in the accumulation of human capital; and intentional and unintentional discrimination
against women.

But even if we are able to magically fix the employment prospects between men and
women such that none of these economic issues is a factor, we would still have one
cultural issue that greatly affects the gender pay gap.

Women spend a greater number of hours doing household and caregiving duties, which
decreases the number of hours they can work for pay. Even for full-time workers, men
worked on average 8.3 hours per day while women worked 7.8 hours per day in 2011.

The differences in the daily activities that men and women perform are captured by the
U.S. Bureau of Labor Statistics’ American Time Use Survey. The survey has 12 major
categories of how we use our time, and women dominate eight of the 12 categories.

In 2011, the latest year available, we see the expected gender division in time use with
women spending an average of two more hours per day than men doing the activities of
personal care; household chores; purchasing goods and services; caring for and helping
household and nonhousehold members; organizational, civic or religious activities;
telephone calls, mail and email; and other activities not classified elsewhere in the
survey.

How did men allocate their time? They spent an average of an additional 40 minutes per
day on sports and leisure compared with women, four additional minutes on eating and
drinking, two additional minutes on educational activities, and 1 hour and 16 minutes
additional time working and performing work-related activities.

The two of the areas with the largest deficits for men were 47 fewer minutes per day
on household activities and 22 fewer minutes on caring for and helping household and
nonhousehold members.

There is also a large difference in the share of men and women who are engaged in these
activities per day: 82.5 percent of women versus 65 percent of men were engaged in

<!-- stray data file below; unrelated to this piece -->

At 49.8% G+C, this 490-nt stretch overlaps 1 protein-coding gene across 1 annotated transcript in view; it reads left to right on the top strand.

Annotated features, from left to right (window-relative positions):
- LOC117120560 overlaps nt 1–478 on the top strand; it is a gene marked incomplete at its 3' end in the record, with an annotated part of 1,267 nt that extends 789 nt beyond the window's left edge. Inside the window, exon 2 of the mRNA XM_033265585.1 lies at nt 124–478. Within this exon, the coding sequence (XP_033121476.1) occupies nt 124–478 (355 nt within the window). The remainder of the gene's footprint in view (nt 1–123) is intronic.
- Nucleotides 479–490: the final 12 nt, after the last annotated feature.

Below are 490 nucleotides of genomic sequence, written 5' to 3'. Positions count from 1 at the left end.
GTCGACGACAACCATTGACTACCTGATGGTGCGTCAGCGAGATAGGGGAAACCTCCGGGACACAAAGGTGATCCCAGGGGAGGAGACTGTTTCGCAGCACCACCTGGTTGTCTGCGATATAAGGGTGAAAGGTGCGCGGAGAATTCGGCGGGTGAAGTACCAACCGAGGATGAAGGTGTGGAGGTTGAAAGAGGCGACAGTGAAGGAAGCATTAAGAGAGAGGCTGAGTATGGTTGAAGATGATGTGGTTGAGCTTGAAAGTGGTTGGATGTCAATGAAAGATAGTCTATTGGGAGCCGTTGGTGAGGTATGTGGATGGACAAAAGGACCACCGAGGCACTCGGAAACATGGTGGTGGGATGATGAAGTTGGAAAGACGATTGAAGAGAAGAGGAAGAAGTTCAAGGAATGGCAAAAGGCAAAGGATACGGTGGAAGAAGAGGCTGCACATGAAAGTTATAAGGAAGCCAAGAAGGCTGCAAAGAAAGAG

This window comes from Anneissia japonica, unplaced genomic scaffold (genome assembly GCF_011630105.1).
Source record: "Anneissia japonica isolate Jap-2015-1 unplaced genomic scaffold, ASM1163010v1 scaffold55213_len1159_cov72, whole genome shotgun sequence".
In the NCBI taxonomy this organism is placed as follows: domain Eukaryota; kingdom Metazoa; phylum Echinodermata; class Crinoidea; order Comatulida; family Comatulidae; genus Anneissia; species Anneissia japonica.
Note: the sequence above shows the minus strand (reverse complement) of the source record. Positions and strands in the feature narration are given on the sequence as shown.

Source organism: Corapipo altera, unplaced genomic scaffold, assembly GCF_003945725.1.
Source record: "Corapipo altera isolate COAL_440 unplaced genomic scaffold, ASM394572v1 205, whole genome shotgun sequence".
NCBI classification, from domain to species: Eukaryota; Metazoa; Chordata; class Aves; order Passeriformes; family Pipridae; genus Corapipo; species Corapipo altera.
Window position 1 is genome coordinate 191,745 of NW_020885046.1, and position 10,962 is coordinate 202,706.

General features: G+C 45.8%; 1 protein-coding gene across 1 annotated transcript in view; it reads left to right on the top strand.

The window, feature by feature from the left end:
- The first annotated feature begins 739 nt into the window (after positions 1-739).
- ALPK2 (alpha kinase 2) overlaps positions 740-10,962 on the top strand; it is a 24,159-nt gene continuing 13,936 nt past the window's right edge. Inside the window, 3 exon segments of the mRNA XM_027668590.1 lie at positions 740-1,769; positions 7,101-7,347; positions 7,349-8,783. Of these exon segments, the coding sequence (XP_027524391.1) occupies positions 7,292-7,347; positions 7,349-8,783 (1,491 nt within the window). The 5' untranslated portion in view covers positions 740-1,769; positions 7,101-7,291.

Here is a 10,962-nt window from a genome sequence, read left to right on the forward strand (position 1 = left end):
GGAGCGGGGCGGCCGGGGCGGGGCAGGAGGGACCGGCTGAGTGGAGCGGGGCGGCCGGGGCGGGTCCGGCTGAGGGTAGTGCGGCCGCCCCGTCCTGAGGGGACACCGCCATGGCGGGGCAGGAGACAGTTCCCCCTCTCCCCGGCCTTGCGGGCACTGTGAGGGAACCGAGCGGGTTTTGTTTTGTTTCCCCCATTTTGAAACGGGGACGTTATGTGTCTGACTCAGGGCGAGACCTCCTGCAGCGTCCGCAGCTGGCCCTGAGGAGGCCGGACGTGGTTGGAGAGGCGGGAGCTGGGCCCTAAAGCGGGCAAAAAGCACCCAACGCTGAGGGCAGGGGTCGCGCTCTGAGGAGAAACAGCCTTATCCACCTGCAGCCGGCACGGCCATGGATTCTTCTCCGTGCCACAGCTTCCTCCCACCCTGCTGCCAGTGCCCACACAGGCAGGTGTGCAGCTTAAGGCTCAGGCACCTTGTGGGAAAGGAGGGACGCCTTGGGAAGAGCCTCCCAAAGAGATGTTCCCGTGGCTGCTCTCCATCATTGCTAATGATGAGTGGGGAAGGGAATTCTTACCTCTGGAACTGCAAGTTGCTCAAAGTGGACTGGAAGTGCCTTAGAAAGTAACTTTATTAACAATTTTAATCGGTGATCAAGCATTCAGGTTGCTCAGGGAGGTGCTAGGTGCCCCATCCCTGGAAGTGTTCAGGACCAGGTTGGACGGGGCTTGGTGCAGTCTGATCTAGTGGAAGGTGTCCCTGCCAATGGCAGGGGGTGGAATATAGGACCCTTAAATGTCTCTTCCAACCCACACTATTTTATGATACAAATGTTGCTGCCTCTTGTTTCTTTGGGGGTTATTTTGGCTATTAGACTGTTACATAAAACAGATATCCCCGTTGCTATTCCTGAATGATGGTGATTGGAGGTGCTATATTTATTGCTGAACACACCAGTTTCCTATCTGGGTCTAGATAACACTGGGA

household activities and 41.6 percent of women versus 30.4 percent of men were engaged
in caring for and helping household and nonhousehold members.

When women are not working for pay, these statistics show that they are spending
relatively more time on the so-called “second shift” of household and caregiving
activities while men are enjoying relatively more leisure time. Other than breastfeeding
and lifting heavy objects, there are no household and caregiving activities that have to be
defined by one’s gender.

It is only our cultural norm that is defining who does which task.

We all only have 24 hours per day to divide amongst our various activities. To achieve
greater equity, men will need to reallocate their time toward housework and caregiving
activities so that women can gain more time for working for pay and leisure. However,
by doing some household activities together for greater efficiency, they both can gain
more time for other pursuits.

Our choices for how we use our time need to be evaluated to ensure we are being
equitable. Are brothers spending as much time caring for elderly parents as their sisters
do? Are husbands washing and folding the clothes while their wives stay at work late
to finish a project? Are fathers giving the children their baths while wives watch their
favorite TV show? Do sons and daughters take turns doing certain chores so they both
learn to be proficient in all household activities?

Fortunately, the time use trend has been moving in the direction of more equality. In
2003, the first year of the America Time Use Survey, women spent an extra 1.42 hours
performing activities in the household and caregiving categories versus 1.17 hours in
2011.

Just as Equal Pay Day brings attention to the disparity in pay for men and women, it
could be useful to also establish an Equal Housework Day to benchmark the progress
men are making performing household and caregiving tasks.

Those 1.17 more hours per day that women spend on household and caregiving activities
translates to 18 days per year. So we could set January 18 as Equal Housework Day to
show that it takes men over 12.5 months to do what women do in 12 months.

As we achieve a cultural transformation regarding household and caregiving activities,
then Equal Housework Day will eventually occur on December 31. And we would no
longer need to commemorate Equal Pay Day as late as April.

Anne York is an associate professor of economics at Meredith College in Raleigh, N.
Carolina

Obama comment sexist? I call it a compliment

Roxanne_Jones.jpg



by Roxanne Jones

Special to CNN

“Thank you, Mr. President, you’re not such a bad-looking guy yourself.”

That would have been my response if I were California Attorney General Kamala Harris, who finds herself in the middle of a media dustup after President Obama introduced her as: “by far the best-looking attorney general in the country,” at a fundraiser last week.

Harris is a beautiful woman. She’s also super intelligent and accomplished, which the president also noted. In fact, he lauded her professional merits first. So, I say take the compliment and move on. Or, if you’re slightly embarrassed by the comment, give it back and move on.